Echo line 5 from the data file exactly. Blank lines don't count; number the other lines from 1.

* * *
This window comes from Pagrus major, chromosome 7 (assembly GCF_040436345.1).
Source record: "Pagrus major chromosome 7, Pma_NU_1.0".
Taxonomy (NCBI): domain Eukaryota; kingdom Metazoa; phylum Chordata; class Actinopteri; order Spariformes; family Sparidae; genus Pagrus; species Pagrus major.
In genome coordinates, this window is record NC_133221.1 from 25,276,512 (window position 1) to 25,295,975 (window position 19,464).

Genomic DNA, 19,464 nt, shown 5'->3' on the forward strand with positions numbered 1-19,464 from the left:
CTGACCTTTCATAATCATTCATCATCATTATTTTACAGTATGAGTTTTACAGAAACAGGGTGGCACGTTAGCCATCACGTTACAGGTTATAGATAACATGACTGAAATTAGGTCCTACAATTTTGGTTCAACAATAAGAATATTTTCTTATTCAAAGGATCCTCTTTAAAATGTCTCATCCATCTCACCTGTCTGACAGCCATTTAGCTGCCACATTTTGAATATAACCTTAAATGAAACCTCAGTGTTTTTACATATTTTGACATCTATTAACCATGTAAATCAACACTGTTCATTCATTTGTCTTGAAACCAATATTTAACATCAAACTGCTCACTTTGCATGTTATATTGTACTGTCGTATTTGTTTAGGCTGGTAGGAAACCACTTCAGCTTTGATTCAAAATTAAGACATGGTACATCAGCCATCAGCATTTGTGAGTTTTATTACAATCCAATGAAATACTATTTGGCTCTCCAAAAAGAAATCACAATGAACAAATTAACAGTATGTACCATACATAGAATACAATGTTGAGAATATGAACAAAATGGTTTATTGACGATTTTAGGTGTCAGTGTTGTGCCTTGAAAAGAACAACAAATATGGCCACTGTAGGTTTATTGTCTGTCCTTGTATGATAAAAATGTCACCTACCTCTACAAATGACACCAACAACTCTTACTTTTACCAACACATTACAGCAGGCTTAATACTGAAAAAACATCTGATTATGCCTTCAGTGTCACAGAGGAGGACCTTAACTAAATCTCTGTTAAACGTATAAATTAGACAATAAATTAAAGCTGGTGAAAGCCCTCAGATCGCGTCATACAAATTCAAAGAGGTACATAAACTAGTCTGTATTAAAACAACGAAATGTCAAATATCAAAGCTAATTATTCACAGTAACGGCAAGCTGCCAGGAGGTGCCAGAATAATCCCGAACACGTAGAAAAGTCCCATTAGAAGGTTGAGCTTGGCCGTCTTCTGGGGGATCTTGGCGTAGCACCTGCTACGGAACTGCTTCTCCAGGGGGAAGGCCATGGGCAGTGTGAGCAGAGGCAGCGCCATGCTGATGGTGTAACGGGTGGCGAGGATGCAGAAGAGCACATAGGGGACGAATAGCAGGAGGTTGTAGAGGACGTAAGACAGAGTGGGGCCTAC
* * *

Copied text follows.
Genomic DNA, 19,464 nt, shown 5'->3' on the forward strand with positions numbered 1-19,464 from the left: